See & Ski

3 New Guidebooks to Help You Plan the Best Spring Backcountry Tours

Each offers a different take on Aspen's most alluring peaks.

By Cindy Hirschfeld February 18, 2018 Published in the Midwinter/Spring 2018 issue of Aspen Sojourner

Call me old school, but I prefer paging through a guidebook for inspiration over surfing the web. Lucky for me—and other like-minded readers—three new guides to Colorado backcountry skiing recently came out, each offering a different take on our alluring peaks.

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With his latest book, Uphill Skiing and Light Tours of Colorado (Off Piste Ski Atlas), legendary ski mountaineer Lou Dawson of Carbondale, who has likely skied and written about more expert backcountry routes in the state than anyone else, turns the tables, highlighting 30 moderate tours (including uphills at ski resorts). With easy access and minimal avalanche exposure, Dawson’s selection should encourage those intimidated by steep couloirs or sketchy lines that they, too, can ski the backcountry. The large, spiral-bound format, including aerial photos overlaid with the routes, enhances this guide’s accessibility.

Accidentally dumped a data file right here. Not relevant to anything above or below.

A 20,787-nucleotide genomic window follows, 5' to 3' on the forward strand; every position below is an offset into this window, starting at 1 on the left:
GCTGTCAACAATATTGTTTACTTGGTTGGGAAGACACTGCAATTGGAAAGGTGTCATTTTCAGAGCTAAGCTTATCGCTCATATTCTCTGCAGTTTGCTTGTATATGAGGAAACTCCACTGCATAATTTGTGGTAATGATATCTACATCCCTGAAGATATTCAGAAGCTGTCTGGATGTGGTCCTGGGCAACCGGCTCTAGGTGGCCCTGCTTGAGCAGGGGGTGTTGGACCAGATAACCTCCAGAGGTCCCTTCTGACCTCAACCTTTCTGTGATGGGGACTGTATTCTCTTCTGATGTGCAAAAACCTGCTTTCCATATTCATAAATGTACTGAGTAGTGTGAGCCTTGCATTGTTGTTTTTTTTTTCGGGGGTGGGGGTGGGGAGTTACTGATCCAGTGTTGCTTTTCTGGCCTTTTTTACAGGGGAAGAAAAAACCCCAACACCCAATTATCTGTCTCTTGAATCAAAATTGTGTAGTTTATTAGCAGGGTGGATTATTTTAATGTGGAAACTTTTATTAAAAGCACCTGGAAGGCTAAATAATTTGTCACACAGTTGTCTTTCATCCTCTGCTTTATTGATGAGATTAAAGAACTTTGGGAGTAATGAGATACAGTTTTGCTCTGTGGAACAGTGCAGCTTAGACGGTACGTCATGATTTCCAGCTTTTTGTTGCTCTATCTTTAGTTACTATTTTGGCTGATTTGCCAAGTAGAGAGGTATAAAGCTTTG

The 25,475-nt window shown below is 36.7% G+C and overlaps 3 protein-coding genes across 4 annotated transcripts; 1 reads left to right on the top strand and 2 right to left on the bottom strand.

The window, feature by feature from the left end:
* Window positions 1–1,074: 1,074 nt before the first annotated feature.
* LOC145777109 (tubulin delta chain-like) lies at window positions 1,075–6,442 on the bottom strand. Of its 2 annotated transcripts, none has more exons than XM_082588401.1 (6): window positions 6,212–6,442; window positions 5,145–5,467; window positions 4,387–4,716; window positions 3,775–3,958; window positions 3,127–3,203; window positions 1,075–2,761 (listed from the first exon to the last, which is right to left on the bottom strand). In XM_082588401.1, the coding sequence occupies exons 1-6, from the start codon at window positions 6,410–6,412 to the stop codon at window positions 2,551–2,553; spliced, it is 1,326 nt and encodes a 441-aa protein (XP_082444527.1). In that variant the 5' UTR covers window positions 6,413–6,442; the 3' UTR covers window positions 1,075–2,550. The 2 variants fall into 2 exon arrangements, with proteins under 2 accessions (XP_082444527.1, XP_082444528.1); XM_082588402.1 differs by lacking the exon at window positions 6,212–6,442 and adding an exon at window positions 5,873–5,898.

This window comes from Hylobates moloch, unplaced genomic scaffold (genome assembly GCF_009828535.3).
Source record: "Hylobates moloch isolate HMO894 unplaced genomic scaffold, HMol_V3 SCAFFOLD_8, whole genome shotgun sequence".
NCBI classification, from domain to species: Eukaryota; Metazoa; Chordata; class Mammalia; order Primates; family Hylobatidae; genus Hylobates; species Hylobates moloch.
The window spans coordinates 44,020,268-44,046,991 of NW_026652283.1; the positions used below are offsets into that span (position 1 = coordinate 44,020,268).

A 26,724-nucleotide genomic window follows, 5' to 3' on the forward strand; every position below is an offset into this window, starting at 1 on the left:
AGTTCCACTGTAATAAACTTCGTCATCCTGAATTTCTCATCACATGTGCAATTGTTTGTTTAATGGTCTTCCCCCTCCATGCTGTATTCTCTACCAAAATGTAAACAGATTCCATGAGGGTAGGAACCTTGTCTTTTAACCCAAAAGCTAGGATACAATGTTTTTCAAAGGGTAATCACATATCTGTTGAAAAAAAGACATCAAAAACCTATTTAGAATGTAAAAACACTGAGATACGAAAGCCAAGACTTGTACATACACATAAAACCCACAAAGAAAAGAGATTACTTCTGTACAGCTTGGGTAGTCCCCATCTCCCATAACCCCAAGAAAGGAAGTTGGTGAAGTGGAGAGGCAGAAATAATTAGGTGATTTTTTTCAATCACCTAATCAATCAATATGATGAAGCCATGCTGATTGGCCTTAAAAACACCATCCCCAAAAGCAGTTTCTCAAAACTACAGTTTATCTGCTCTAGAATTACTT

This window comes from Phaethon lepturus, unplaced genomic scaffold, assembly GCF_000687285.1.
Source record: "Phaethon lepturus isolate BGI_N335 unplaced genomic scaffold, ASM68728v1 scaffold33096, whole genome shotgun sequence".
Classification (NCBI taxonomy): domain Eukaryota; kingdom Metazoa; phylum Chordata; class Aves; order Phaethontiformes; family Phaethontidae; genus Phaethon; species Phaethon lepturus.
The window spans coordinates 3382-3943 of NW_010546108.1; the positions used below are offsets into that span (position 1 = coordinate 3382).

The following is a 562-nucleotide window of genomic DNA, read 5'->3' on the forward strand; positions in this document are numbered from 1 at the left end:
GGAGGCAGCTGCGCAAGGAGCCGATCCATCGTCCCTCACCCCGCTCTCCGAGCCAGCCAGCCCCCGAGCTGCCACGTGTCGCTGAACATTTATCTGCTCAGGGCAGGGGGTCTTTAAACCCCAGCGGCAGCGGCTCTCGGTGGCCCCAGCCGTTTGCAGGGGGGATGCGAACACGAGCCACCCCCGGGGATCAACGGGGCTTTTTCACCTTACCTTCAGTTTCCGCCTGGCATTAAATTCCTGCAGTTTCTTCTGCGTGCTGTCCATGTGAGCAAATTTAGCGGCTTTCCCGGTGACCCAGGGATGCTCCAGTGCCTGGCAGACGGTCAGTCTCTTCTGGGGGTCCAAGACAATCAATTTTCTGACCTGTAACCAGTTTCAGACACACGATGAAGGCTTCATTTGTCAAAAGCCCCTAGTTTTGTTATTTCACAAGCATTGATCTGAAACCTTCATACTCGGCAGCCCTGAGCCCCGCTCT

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Backcountry Ski and Snowboard Routes Colorado (Mountaineers Books), by former competitive skiers Brittany Walker Konsella and Frank Konsella of Crested Butte, takes a broader approach. The 102 entries include everything from 14ers to classics like nearby Hayden Peak to lesser-known lines like the Elbow on Mount Sopris. By including moderate trips like Marble Peak and a former ski area on Grand Mesa, the Konsellas cover a progression of routes, making this a book to use for many years to come. The black-and-white topo maps are a bit hard to discern, but especially helpful are photos with routes overlaid.

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Image: Courtesy photo 

Vail native and prolific ski mountaineer Jon Kedrowski has skied every 14er in the state. Not surprisingly, his Classic Colorado Ski Descents (Colorado Mountain Club Press), which covers 70 routes, focuses on those highest peaks (including the Maroon Bells, Snowmass Mountain, and Castle and Conundrum Peaks in the Elks) as well as other ambitious—and some more moderate—lines, with nicely detailed descriptions and easy-to-read color topo maps of the routes.

With these guides in hand, I can’t wait to start exploring more ski tours this spring.

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